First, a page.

Although controversy exists regarding the direct influence of blood glucose control on the development of atherosclerosis in diabetes, there is increasing evidence for such an effect. In women enrolled in the Oslo study the increase in the intima–media thickness of the carotid artery correlated with mean 18-year HbA1c [24]. In the Stockholm study, tight blood glucose control over a 10-year period had a positive effect on the development of atherosclerosis, as assessed indirectly by endothelial function and carotid artery stiffness [36]. In the Diabetes Control and Complications Trial (DCCT), the number of macrovascular events was lower in the intensively treated group than in the conventionally treated group, but the difference between the two groups was not statistically significant. The patients studied were, however, relatively young and the follow-up period lasted only 6 years [37]. In the Epidemiology of Diabetes Interventions and Complications (EDIC) Study, a 6-year non-randomised follow-up of the DCCT, increased intima–media thickness of the carotid artery was reported in diabetic patients relative to control subjects, and intima–media thickness was related to HbA1c levels obtained during the DCCT. In patients who had received intensive insulin treatment 6 years previously, thickening had progressed to a lesser extent than in the conventionally treated patients [38]. In a recent up-date of the EDIC study cardiovascular events were reduced by 50% in the previously intensively treated group compared to the previous control group; 4% versus 7% had at least one cardiovascular event at a mean age of 43 years during mean 17 years of follow-up (Note added in proof. late braking abstract, ADA Scientific Sessions, San Diego, 12.June 2005). In a prospective study of 177 adult type 1 diabetic patients diagnosed after 30 years of age, the incidence of coronary events during the 7-year follow-up period was related to HbA1c levels at the time of inclusion in the study [28].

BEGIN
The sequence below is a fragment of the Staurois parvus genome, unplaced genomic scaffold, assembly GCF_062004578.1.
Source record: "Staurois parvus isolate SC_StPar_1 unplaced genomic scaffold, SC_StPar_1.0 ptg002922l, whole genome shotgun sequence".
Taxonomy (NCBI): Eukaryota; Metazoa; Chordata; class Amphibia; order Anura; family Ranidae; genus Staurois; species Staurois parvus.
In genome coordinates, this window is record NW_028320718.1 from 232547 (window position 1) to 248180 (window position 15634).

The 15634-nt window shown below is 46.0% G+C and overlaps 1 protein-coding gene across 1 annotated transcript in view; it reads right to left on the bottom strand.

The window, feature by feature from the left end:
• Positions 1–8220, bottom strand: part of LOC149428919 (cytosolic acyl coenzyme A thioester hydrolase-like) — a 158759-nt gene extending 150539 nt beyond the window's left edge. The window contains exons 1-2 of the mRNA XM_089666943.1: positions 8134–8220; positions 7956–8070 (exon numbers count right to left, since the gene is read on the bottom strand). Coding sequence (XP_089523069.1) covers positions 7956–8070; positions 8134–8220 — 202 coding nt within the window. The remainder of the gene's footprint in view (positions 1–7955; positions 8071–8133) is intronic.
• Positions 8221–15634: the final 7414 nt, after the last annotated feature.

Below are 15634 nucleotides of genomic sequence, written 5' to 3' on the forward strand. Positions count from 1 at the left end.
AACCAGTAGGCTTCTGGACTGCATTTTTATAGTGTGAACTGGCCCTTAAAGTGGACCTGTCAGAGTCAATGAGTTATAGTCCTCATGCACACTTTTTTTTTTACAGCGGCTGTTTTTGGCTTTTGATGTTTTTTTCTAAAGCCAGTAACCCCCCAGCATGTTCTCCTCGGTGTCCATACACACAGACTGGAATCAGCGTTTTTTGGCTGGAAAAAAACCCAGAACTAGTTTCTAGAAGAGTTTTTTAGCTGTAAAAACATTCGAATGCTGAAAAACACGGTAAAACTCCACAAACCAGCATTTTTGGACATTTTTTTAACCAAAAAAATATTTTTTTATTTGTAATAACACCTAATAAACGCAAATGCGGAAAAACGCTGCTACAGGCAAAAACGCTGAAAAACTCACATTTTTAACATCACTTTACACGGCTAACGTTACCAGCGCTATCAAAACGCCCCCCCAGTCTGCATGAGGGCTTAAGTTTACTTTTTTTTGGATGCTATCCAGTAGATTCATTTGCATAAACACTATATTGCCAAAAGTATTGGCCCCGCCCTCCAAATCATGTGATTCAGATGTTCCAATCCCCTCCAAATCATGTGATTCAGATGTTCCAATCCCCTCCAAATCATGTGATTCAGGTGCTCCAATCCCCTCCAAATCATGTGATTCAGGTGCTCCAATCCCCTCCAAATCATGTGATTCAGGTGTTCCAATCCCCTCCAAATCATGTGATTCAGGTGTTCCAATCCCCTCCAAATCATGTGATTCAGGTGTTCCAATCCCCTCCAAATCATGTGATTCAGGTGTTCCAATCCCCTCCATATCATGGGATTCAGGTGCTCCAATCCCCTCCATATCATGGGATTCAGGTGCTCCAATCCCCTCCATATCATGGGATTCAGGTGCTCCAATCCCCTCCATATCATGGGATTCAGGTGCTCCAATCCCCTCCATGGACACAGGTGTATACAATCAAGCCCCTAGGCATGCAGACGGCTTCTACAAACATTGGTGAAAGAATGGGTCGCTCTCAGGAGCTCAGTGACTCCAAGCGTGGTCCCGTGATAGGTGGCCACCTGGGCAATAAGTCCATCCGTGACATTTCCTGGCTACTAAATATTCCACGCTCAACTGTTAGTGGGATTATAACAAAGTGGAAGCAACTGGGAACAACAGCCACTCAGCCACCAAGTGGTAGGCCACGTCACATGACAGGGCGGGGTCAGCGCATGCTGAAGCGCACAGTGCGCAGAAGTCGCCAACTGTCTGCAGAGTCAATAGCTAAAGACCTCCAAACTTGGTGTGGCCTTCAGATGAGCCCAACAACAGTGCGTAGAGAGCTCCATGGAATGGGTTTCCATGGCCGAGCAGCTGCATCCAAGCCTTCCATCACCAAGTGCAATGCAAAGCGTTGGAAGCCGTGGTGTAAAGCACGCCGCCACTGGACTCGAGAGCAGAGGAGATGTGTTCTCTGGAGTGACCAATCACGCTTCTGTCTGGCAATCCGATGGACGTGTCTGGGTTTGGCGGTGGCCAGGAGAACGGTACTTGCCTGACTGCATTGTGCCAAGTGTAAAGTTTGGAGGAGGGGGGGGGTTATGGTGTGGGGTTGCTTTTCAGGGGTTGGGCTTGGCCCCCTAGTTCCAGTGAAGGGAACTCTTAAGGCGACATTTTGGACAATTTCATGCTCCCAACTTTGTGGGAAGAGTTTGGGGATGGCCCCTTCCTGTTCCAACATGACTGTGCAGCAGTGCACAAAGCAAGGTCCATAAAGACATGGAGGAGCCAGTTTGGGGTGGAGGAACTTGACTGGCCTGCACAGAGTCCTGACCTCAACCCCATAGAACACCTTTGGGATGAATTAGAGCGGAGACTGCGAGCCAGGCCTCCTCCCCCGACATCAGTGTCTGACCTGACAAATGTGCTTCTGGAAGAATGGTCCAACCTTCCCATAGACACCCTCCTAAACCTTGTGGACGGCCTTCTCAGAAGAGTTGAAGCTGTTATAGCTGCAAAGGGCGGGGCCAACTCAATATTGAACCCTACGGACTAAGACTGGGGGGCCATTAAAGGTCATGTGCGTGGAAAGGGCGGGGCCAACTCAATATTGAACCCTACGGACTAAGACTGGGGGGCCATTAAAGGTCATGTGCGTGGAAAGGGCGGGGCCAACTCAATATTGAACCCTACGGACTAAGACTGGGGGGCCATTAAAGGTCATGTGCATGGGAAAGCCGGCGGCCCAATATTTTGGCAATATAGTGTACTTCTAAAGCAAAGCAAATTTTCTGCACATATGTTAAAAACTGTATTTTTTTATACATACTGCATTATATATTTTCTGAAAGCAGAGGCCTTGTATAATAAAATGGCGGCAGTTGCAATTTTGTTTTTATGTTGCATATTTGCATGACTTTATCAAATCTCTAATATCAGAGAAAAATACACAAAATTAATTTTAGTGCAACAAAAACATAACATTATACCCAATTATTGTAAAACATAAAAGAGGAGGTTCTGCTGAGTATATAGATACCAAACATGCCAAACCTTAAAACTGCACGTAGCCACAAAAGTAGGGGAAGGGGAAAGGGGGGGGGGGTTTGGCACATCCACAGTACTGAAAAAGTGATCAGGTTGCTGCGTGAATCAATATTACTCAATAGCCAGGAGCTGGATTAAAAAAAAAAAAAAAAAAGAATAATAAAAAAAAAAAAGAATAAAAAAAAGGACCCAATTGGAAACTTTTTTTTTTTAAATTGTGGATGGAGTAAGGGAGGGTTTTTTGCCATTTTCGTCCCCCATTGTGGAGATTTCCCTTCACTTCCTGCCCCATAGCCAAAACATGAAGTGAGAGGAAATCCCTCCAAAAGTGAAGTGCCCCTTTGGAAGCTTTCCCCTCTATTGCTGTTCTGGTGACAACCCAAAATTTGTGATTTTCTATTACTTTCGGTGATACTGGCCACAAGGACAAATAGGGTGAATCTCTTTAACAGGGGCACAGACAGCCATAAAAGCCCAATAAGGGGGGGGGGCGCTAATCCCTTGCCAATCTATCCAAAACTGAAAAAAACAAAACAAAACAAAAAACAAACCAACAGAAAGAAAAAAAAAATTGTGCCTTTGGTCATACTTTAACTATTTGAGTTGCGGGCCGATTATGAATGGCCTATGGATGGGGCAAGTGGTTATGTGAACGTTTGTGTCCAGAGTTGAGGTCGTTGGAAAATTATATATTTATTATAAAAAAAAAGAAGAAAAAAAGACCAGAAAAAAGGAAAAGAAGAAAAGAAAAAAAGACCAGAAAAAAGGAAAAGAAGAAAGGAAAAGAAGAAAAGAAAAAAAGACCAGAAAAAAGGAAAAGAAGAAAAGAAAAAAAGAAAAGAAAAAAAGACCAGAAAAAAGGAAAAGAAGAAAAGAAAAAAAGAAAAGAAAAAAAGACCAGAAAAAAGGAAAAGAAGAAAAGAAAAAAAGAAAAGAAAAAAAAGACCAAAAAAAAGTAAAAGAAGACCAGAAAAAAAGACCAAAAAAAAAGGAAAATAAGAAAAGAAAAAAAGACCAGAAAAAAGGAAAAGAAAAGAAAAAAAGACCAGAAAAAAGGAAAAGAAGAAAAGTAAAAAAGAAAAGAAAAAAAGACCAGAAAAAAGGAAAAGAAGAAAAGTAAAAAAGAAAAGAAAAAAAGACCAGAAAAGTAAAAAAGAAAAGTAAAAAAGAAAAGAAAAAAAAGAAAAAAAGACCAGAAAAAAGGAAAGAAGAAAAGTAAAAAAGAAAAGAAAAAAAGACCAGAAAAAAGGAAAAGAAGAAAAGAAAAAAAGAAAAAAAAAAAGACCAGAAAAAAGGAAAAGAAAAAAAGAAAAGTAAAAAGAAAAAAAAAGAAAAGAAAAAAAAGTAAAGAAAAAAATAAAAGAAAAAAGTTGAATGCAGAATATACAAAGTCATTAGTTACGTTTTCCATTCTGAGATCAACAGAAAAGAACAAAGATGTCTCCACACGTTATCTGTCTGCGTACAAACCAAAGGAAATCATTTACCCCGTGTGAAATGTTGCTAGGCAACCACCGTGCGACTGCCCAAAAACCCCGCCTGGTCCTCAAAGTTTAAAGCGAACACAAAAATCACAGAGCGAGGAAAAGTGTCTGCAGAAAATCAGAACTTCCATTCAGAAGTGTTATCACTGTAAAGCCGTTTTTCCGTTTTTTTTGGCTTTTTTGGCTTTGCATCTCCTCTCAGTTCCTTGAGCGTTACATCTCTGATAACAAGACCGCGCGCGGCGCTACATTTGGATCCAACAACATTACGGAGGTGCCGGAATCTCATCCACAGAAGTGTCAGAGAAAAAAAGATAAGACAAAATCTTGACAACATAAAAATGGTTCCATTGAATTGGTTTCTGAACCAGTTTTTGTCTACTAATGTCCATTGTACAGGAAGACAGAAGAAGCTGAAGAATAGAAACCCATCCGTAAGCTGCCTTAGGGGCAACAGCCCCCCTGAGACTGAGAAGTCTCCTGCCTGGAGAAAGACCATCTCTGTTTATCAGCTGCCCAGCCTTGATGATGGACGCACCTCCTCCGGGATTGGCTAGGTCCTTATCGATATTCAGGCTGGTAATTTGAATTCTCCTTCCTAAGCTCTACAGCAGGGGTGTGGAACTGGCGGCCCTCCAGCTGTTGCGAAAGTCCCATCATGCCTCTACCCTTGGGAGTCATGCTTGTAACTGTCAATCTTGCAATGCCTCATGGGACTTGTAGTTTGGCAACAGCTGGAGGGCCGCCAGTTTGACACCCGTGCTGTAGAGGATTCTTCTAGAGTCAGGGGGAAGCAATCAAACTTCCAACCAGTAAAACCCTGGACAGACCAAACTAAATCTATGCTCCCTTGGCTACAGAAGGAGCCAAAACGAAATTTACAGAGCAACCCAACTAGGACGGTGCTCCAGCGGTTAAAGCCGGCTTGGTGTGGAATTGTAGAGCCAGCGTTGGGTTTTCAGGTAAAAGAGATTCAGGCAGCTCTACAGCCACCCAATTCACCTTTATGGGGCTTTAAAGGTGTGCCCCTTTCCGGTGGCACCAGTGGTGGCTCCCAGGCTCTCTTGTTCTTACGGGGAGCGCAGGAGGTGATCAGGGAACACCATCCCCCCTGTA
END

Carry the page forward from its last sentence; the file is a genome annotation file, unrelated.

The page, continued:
The Oslo study follow-up demonstrated that long-term blood glucose control, age and total cholesterol predict coronary atherosclerosis as detected by IVUS in young childhood-onset type 1 diabetic patients with no symptoms of CVD [20]. Regression analysis suggested that a 1% increase in mean HbA1c over 18 years implied a 6.4% rise in coronary vessel area stenosis. Given that approximately 10% of children and adolescents with type 1 diabetes have HbA1c levels >10% and that 60% have HbA1c levels >8% (DCCT standard), this will significantly influence the development of early atherosclerosis [39]. According to the standards of care set out by the American Diabetes Association (ADA), HbA1c levels <7.5% should be aimed for in adolescents [40]. Because of the risk of hypoglycaemia, target levels are higher in younger patients: <8% in 6 to 12-year-olds and <8.5% in children <6 years of age [40]. The International Society for Pediatric and Adolescent Diabetes (ISPAD) have adopted similar recommendations [41]. Optimal blood glucose control should be aimed for from the time that the initial diagnosis is made in all children with diabetes, and sufficient resources assured for this purpose.

Increased urinary albumin excretion

As compared with that in the general population, the risk of CVD mortality is nearly 100-fold higher in patients with diabetic nephropathy [4], but most type 1 diabetic patients who develop cardiovascular disease do not have nephropathy. During the 18-year follow-up of the Oslo study, all patients had preclinical cardiovascular disease, but only 15% had microalbuminuria [20]. Microalbuminuria is a well-established marker of cardiovascular disease [42]; even very low levels of microalbuminuria are associated with increased risk [43]. This complication is prevented [44, 45] and is partly reversed [44] by optimal blood glucose control. If microalbuminuria develops, and even in the absence of hypertension, the progression of diabetic nephropathy is delayed by optimal blood pressure treatment [46]. The increased risk of cardiovascular disease in microalbuminuric patients warrants consideration of statin therapy. Microalbuminuria should be screened for from 10 years of age, or at 5 years after disease onset, in children and adolescents with diabetes [47], and should start 2 years after the onset of the disease in those with pubertal onset [41]. Persistent and progressive microalbuminuria is improved by the use of ACE inhibitors. Although these agents may delay progression to overt nephropathy, their place in protecting long-term renal function in children has not yet been established in long-term prospective studies. Both the ISPAD guidelines [41] and the new statement from the ADA [40] recommend that confirmed persistent microalbuminuria should be treated with ACE inhibitors even in the absence of hypertension, and regardless of the age of the patient.